Terps' Webster in clash of titans Defensive tackle is prepared for Michigan's giant Skrepenak

September 28, 1990|By Mike Preston | Mike Preston,Sun Staff Correspondent

COLLEGE PARK -- Greg Skrepenak is 6 feet 8, weighs 322 pounds, wears a size 17 EEEE shoe, has a 50-inch chest and wears short-sleeved shirts rather than search for a length that fits. He's a two-time All-Big Ten choice at offensive tackle and the biggest man ever to wear a University of Michigan uniform.

Maryland defensive star Larry Webster's job: control Skrepenak, then find the player with the ball.

Tough orders, but not impossible. Webster has faced similar challenges. As the University of Maryland's starting left defensive tackle, Webster usually plays against the opposition's strongest offensive tackle because most teams have right-handed quarterbacks and, thus, a tendency to run to the right.

The list of big-name offensive tackles includes West Virginia's John Ray and Clemson's Stacy Long, an All-American.

But tomorrow, when Maryland (3-1) plays No. 6 Michigan (1-1) at Michigan Stadium (1 p.m.), Webster will face Skrepenak, whom he considers the ultimate challenge.

"He's got the height, the weight, moves well and is good on both the pass and the run," said Webster. "On film, he has stayed with his blocks 10 yards down the field.

"He's got all the ability of Stacy Long, but just comes in a bigger version. It's going to be a challenge, and I like it. Playing against the best, or getting double-teamed, is now part of the game every week."

Webster, a junior from Elkton High, is no munchkin.

He's 6-5, 277 pounds and generally is considered the best defensive tackle to attend Maryland since Randy White left in 1974.

To date, Webster is 2-0 against the big boys.

"It will be an interesting matchup," Michigan coach Gary Moeller said.

Skrepenak, a junior from Wilkes-Barre, Pa., came to Michigan with a reputation as an outstanding run-blocker, but he also had an appetite that then-coach Bo Schembechler thought might cost him a career with the Wolverines. As a freshman, he reported to summer camp weighing 350 pounds, prompting Schembechler to make him run a penalty mile each day at 6 a.m. during two-a-day practices.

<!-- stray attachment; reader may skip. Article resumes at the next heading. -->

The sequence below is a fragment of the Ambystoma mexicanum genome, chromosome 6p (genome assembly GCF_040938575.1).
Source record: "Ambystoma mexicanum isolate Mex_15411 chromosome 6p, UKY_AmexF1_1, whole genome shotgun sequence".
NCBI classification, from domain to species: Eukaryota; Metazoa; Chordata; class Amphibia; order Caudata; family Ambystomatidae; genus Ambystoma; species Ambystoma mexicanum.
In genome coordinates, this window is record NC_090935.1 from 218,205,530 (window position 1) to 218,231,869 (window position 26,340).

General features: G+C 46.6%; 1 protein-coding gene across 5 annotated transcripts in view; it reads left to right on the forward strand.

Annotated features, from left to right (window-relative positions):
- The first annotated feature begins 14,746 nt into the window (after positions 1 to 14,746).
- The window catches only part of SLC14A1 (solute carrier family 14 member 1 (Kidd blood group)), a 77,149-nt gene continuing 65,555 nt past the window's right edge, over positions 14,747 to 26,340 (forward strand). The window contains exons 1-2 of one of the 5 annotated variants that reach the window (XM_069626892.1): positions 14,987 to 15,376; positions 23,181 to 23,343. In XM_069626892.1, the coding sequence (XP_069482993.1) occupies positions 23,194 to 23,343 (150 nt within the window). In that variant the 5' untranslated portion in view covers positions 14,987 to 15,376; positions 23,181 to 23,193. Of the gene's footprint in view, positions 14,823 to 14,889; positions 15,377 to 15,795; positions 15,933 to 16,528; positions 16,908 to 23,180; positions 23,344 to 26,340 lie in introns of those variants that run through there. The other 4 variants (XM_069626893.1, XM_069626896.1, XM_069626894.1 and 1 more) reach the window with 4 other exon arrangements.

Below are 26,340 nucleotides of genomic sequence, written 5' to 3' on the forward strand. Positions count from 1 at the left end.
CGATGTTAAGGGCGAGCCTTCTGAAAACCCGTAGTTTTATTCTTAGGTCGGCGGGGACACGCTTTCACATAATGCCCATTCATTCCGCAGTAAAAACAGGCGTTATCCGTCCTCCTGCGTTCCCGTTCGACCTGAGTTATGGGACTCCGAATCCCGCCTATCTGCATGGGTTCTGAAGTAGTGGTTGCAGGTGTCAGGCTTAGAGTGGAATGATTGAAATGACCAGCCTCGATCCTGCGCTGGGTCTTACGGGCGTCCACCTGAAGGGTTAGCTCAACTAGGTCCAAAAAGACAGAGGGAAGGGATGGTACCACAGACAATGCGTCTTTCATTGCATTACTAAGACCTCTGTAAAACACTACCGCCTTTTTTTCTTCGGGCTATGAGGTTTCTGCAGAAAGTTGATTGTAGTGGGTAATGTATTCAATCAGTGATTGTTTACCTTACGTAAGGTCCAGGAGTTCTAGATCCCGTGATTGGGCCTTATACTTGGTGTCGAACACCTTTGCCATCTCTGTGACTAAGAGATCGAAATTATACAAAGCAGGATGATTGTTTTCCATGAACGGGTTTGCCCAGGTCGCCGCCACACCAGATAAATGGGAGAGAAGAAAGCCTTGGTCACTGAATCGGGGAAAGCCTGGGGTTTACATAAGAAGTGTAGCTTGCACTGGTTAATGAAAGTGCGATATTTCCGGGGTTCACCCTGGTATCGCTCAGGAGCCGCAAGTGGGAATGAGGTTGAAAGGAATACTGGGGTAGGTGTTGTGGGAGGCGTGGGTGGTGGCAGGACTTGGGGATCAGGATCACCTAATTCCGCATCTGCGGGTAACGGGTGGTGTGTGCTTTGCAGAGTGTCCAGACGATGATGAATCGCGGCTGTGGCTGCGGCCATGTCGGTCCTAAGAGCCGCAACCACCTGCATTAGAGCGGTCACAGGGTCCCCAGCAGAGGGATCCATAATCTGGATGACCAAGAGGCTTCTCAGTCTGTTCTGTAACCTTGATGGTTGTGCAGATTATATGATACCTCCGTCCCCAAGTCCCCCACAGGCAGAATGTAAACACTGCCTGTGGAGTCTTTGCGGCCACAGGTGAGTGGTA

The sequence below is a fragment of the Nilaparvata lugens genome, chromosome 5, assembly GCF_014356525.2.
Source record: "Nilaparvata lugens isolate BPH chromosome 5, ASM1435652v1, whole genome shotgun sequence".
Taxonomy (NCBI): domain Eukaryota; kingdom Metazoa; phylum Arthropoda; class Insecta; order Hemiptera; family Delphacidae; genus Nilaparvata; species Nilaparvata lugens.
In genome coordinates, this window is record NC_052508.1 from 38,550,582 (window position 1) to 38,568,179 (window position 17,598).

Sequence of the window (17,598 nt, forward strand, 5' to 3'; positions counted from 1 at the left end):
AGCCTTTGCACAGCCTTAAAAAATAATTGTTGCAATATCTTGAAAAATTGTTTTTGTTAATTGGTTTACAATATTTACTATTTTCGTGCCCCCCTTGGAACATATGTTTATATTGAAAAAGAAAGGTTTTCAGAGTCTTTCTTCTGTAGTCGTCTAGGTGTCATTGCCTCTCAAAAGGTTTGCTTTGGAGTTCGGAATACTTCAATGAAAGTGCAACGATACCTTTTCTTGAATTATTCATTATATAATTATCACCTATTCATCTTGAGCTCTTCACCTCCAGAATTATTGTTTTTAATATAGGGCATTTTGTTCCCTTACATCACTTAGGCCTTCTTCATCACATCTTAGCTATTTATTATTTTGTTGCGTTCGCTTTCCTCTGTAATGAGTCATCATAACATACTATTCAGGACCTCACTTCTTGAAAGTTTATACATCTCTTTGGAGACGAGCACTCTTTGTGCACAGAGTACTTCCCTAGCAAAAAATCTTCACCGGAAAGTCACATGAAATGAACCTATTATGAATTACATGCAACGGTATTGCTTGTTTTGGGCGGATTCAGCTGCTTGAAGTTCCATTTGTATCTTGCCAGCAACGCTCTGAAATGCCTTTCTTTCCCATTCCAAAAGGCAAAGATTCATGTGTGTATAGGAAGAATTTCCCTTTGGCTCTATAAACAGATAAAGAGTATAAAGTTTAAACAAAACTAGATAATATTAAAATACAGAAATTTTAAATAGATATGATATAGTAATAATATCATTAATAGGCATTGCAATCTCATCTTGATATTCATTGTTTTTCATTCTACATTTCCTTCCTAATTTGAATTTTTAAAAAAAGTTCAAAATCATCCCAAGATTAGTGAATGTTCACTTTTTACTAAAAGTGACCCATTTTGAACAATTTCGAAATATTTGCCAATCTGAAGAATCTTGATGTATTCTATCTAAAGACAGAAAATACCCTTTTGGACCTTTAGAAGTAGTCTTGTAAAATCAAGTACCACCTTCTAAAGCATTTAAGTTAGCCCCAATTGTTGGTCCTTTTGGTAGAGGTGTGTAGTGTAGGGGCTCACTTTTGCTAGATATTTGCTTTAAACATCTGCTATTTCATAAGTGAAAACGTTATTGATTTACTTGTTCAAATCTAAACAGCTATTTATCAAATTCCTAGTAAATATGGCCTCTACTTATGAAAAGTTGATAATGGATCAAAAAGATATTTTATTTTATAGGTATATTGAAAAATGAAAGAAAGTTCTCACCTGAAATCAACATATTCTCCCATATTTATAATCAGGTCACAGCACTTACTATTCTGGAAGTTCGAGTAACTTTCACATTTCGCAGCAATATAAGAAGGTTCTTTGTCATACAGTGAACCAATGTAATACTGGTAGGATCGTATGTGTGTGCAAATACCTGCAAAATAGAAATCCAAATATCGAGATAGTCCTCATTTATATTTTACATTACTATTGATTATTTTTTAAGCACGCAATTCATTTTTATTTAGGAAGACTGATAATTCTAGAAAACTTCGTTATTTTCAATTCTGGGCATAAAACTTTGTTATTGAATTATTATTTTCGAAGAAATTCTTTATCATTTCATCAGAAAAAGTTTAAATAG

Skrepenak was so big that fellow players called him "The Barge." He had to be weighed daily at a local moving and storage company.

He didn't lose the weight until recently, dropping nearly 30 pounds in the off-season, but he still was named to all-conference teams in 1988 and 1989.

Imagine the kind of season he is having this year?

"He has, on occasion, caved in the whole side of a defensive line," Jerry Hanlon, Michigan's offensive line coach, said of Skrepenak, who considered playing in the National Football League after last season.

Besides his mobility -- Skrepenak scored 20.8 points a game as a center on his high school basketball team -- Maryland defensive line coach Dennis Murphy also has noticed a mean streak.

"He has improved his run-blocking ability and is coming off the ball a lot harder than a year ago," said Murphy. "Sometimes, he just throws people around. When he knocks them into the turf or when they're down, he'll bore a helmet right into their back."

Webster has heard this tough talk before. It started just before he was to face Ray, 6-10 and 345 pounds. Webster had only three unassisted tackles against West Virginia, but he made the Mountaineers run left most of the game. He also put quarterback Greg Jones out of the game in the second quarter on a near sack.

Webster dominated Long, 6-2, 275 pounds, finishing with 11 tackles. For the year, Webster has 30 tackles, but only one sack. The sack figure, though, is misleading.

"Larry is very good at stopping the run despite the double-teaming," said Murphy. "He has not produced as much on the pass rush, but his presence is known. You ask Greg Jones. That hit made West Virginia change its entire offense.

"Larry is not a mean player; he just produces," Murphy said. "A couple of weeks ago, when he wanted to make a name for himself, he rose to the occasion against Long. Now, this is just another step in his quest to be a nationally recognized ballplayer."

Webster was Maryland's best defensive player last season, when he totaled 54 tackles (despite missing two games with a broken foot) and was named to the All-Atlantic Coast Conference second team, escaping the shadow of former Maryland tackle Warren Powers (6-8, 277), who was drafted in the second round by the Denver Broncos after the 1988 season. Webster graded out at 80 percent or better in six games and better than 90 percent in the other three.

A lot of comparisons still are made between Powers and Webster because of their size and speed, but when it comes to sheer strength, Webster is far ahead. He runs the 40-yard -- in 4.97 seconds and bench-presses 345 pounds and squats 657 pounds.

4 Unlike Skrepenak, his body has more muscle tone.

"He's just a physically gifted athlete," said Scott Whittier, Maryland's starting inside linebacker. "He's the kind of player that opposing coaches look at every week and say, 'We we have to contain him to be successful.'

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